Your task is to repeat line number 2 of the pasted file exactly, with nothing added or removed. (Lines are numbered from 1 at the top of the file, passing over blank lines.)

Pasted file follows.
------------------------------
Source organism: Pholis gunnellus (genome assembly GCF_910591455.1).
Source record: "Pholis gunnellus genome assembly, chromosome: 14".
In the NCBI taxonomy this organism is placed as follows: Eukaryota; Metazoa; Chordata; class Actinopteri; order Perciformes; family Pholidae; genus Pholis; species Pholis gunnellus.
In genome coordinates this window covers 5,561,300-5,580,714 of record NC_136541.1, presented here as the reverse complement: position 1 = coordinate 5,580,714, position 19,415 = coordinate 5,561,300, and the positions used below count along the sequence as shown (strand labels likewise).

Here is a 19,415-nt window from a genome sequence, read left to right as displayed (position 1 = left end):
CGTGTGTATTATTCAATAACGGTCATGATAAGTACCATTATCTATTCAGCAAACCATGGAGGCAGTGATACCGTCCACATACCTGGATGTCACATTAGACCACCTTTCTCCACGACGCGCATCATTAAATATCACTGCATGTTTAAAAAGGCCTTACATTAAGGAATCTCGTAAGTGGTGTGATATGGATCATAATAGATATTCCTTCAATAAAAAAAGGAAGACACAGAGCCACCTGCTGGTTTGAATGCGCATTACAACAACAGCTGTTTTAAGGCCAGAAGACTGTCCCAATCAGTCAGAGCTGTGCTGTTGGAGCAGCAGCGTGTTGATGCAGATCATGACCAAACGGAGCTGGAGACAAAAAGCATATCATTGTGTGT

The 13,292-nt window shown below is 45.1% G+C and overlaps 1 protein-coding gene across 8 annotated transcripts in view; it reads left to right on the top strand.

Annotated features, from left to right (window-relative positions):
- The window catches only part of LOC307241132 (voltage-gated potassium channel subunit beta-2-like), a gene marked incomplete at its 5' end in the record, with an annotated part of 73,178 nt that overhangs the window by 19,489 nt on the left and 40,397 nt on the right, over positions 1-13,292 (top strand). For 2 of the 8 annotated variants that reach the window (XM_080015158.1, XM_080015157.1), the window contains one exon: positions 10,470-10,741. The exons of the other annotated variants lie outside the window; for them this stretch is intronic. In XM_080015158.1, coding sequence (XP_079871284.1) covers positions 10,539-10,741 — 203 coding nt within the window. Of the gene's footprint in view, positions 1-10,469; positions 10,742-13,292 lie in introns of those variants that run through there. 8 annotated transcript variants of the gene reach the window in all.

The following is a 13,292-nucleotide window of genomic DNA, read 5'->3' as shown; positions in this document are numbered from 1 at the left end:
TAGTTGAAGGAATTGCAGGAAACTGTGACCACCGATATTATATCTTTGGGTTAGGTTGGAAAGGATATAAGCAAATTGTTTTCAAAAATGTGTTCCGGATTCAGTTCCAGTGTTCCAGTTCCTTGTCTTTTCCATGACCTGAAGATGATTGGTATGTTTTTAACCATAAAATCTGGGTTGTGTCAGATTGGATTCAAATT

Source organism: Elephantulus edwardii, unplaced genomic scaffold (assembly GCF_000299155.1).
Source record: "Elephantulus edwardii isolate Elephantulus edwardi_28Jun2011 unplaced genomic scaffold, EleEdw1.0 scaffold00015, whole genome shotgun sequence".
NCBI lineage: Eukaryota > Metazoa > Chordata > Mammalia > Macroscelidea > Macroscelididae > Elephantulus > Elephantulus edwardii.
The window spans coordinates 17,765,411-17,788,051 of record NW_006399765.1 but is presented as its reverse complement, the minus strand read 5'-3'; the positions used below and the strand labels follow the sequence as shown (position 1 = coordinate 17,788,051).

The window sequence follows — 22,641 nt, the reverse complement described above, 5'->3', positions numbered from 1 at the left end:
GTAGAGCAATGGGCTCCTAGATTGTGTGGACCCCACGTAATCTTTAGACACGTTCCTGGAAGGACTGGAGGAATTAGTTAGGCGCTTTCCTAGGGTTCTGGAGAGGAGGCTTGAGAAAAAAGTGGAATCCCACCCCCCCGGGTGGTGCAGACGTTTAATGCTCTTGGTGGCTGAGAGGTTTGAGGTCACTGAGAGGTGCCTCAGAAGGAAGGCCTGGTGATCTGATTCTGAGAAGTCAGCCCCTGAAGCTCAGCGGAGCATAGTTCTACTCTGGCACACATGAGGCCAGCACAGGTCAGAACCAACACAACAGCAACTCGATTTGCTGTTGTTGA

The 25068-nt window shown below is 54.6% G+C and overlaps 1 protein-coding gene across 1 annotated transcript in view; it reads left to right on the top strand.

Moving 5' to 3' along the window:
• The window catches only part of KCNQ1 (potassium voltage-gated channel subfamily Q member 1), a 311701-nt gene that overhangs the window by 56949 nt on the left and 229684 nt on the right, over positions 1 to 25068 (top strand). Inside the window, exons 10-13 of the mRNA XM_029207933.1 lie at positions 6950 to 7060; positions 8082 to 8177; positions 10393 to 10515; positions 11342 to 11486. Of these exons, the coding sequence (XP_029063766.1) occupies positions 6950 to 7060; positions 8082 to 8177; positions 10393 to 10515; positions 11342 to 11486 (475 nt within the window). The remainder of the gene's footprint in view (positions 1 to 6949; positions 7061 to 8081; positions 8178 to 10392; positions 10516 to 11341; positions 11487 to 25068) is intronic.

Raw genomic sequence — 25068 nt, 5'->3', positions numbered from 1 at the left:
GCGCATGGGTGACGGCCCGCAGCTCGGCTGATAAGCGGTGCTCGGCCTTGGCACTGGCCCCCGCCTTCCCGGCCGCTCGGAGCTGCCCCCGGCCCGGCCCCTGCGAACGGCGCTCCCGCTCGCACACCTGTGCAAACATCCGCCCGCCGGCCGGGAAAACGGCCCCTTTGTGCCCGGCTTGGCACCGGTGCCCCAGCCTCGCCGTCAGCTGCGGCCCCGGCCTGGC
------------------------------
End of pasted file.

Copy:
Source record: "Pholis gunnellus genome assembly, chromosome: 14".